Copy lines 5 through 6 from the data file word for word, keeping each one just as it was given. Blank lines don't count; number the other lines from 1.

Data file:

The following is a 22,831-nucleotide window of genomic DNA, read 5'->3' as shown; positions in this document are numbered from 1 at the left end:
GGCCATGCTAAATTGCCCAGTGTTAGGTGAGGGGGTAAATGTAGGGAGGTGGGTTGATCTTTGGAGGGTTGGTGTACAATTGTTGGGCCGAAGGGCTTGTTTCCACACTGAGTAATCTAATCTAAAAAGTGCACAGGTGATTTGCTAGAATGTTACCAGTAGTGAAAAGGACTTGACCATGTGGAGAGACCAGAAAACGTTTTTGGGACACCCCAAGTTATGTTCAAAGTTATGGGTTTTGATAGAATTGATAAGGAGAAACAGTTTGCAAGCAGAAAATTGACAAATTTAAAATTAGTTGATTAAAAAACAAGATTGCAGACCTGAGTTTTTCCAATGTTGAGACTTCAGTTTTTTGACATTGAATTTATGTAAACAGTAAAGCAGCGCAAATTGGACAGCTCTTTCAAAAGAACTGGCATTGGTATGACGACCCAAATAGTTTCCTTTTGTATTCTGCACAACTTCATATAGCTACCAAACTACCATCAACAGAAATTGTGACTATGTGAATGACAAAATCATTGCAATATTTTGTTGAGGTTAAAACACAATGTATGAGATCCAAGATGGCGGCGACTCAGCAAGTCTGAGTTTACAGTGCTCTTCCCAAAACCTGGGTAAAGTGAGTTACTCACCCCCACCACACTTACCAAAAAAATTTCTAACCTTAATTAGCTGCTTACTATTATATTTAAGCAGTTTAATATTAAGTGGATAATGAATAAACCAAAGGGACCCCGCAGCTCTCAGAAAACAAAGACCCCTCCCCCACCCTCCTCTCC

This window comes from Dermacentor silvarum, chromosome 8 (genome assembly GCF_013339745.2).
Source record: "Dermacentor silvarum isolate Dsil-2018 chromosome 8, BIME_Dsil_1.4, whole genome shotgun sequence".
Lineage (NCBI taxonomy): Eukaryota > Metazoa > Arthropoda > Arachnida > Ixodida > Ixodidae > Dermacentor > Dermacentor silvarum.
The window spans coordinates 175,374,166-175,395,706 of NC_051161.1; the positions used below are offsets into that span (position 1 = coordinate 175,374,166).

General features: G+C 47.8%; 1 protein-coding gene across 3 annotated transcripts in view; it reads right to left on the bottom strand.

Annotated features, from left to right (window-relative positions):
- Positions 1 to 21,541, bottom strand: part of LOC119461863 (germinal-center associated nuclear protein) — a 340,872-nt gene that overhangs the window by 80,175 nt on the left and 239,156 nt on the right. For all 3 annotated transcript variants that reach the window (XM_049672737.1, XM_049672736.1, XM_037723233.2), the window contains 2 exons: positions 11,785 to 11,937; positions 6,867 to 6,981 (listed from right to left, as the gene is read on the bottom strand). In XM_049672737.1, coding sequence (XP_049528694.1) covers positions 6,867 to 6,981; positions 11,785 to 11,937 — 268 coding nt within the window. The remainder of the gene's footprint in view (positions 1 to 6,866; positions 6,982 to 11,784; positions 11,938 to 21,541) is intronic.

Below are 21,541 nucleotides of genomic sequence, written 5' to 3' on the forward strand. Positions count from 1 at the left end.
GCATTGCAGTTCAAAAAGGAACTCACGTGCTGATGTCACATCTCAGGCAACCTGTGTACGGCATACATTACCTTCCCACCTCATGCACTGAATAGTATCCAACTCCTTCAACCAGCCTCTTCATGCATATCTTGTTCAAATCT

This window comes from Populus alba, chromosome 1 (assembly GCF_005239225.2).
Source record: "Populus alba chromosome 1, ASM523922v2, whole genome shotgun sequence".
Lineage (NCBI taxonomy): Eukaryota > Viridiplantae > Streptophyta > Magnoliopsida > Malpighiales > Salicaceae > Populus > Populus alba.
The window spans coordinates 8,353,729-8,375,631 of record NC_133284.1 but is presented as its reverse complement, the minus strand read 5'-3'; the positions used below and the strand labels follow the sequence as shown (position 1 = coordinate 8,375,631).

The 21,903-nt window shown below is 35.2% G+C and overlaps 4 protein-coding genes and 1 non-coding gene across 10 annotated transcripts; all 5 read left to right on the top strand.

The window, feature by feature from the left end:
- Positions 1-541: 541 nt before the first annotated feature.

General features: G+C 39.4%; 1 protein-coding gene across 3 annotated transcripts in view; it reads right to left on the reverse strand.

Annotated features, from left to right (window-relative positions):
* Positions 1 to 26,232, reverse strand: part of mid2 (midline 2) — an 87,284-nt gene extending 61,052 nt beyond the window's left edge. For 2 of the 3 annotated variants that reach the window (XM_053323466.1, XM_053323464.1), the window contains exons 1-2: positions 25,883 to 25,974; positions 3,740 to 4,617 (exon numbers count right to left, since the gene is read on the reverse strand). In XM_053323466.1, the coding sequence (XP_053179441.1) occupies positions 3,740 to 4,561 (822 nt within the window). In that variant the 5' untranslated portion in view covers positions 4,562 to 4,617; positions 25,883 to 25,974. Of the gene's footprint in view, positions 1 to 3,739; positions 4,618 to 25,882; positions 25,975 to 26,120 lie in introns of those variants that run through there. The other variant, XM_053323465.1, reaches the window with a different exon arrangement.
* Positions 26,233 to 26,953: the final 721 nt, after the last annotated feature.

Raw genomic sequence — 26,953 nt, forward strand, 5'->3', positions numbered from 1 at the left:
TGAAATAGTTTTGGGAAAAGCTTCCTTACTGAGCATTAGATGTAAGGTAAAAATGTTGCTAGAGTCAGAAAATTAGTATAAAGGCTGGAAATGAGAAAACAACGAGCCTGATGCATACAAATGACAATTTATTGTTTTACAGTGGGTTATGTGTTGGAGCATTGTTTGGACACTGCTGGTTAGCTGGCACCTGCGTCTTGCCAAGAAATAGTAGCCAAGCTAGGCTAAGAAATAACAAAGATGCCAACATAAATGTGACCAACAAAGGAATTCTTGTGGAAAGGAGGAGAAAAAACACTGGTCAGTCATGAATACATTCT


Lineage (NCBI taxonomy): Eukaryota > Metazoa > Arthropoda > Arachnida > Ixodida > Ixodidae > Dermacentor > Dermacentor silvarum.
The window spans coordinates 175,374,166-175,395,706 of NC_051161.1; the positions used below are offsets into that span (position 1 = coordinate 175,374,166).